Music is everywhere! In fact, babies start taking in sounds and rhythms at about the same time they do with language itself. Toddlers love to move around or sway when they hear a song and preschoolers will often sing or make up songs as they play.
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As parents, we may not even notice how often we use music to engage our little ones! Singing and humming to calm them down or show affection becomes second nature to even the most non-musical among us.
Before babies say their first words, they’ll start to express themselves through sounds and movement. So it only makes sense that this would be an effective way for them to learn, as well. And when it comes to early childhood development, this means that there are many benefits of music for babies and toddlers that’ll give them a head start with second-language learning.
Using music in early education is fun for kids, but that’s not the only benefit! A 2016 study carried out by the University of Southern California’s Brain and Creativity Institute suggests that experiences with music in a child’s first few years can actually speed up brain development. Specifically, learning and listening to music was found to be helpful for boosting reading and language skills - skills that are certainly a plus when it comes to language learning at a young age.
What’s more, incorporating music in early childhood gives kids a great foundation as they enter the social world. Beyond academic advantages, the benefits of music for babies and toddlers include social-emotional development, memory skills, and motor skills. So, when the time comes to step out onto the playground, those young musical minds will be far better equipped to learn new games and socialize with friends!
In the human brain, the temporal lobe is our language-learning center —the very same area that processes music when we hear it.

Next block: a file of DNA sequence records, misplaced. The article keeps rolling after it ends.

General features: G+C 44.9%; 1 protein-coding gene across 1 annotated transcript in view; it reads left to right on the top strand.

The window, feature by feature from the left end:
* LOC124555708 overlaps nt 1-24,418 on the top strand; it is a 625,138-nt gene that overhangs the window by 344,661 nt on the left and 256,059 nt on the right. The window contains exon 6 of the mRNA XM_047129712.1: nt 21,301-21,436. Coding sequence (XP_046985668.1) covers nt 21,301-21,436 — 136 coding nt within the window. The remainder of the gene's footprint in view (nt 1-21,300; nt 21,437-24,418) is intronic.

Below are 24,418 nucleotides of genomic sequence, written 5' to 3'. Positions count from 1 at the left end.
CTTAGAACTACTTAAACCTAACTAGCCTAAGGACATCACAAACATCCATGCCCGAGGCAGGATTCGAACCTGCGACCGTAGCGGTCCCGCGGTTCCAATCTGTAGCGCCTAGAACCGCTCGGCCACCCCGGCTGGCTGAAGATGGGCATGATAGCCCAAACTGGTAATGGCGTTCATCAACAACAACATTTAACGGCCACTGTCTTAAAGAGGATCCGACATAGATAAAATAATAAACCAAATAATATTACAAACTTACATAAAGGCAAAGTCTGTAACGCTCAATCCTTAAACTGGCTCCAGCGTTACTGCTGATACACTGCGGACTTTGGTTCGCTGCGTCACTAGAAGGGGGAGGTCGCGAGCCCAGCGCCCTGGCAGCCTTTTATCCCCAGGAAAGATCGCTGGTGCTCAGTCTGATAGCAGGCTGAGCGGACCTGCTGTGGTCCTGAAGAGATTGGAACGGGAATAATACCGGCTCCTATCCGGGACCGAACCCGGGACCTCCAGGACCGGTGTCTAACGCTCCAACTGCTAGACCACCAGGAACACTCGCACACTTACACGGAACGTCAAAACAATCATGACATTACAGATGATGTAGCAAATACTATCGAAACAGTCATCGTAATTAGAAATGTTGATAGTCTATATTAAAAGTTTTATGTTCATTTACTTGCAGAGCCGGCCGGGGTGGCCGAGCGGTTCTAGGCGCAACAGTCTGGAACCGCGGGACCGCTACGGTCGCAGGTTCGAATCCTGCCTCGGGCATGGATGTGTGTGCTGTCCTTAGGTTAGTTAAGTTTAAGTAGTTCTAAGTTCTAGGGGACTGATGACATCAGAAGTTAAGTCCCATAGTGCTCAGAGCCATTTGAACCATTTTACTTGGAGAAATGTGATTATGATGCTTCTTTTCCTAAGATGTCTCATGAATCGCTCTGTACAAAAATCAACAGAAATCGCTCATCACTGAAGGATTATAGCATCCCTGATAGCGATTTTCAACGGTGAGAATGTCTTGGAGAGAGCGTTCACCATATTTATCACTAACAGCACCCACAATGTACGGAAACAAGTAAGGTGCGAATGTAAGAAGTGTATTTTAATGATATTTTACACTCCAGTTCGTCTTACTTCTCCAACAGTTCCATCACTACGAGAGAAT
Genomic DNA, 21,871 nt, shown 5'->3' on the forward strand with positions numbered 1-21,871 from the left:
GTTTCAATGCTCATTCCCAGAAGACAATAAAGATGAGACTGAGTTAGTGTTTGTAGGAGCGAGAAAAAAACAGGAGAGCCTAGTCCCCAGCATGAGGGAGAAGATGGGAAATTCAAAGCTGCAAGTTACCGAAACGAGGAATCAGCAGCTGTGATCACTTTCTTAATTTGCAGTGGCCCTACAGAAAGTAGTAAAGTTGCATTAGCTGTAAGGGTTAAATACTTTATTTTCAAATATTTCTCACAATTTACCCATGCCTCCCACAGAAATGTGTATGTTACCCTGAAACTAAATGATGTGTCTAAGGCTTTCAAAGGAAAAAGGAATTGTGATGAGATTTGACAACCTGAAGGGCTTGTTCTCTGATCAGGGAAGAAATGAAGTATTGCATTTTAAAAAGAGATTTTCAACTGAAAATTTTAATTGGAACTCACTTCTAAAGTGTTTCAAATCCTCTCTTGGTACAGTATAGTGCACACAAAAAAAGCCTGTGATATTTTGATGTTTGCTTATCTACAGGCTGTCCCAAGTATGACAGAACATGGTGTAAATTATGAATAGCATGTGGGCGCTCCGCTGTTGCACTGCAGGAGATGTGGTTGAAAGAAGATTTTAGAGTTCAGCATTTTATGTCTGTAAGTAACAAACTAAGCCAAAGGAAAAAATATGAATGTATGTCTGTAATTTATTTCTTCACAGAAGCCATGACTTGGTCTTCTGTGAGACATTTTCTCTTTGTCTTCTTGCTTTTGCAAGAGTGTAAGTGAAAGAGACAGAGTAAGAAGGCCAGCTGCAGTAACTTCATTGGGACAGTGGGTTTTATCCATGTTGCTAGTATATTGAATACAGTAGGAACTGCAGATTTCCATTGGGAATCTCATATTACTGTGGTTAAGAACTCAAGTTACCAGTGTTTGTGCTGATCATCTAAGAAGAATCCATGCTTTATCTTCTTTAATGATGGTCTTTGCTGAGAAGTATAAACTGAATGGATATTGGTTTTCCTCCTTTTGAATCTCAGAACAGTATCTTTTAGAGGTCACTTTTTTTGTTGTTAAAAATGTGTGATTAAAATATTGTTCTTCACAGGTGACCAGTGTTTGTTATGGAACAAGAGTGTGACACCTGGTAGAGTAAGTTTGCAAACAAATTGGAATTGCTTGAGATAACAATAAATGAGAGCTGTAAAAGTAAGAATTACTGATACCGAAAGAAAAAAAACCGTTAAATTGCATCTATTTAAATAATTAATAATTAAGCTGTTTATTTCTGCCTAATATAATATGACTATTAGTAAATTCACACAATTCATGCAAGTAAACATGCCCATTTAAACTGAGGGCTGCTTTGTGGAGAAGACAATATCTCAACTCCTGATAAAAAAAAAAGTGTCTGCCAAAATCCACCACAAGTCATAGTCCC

This means that for both first- and second-language learners, early exposure to music can make things a little easier. For example, infants learn to recognize the musical aspects of a language before they can even process specific words. So having a good ear for music is sure to help them learn a language! But of course, listening is just one part of language learning.
Another important element is reading and writing. And when it comes to these skills, music is more useful than we even realize!
Listening to music helps us recognize the individual sounds that make up words and then associate them with written symbols. This ability is even more enhanced when we listen to the different notes, pitches, and rhythms in music. So, listening to songs with your kids in the early years is a wonderful way to get their cognitive gears turning!
Our ABC Chant is a great song to help kids learn their alphabet ! Sing and dance along all together, and enjoy the catchy lyrics which will have your kids reciting their ABCs in no time.
The benefits of music for babies and toddlers continue to show as your little ones begin speaking.
Songs with lyrics are an easy way to get them repeating words and sounds in an exciting and motivating way. As they listen, learn, and sing along, kids will learn new vocabulary and familiarize themselves with the rhythm of the language without even realizing they’re learning.
With a wide selection of catchy Lingokids songs, your little ones will want to listen, sing, and dance over and over. And little by little, they’ll start to recognize words and lyrics, which will help them develop the building blocks of their second-language vocabulary. So by tuning into our songs and chants for kids—available on the Lingokids app, YouTube, and Spotify — your kids will be saying complete English sentences in no time.
And don’t forget to jam out while you’re listening! Like all of us, toddlers and young children love to dance and move to music.
Using gestures and movement in language teaching is another way for kids to remember more of the new words they’re being exposed to. If you’re looking for some inspiration, this list of Lingokids songs to start up your dance party will get the kids on their feet and on track for second-language success !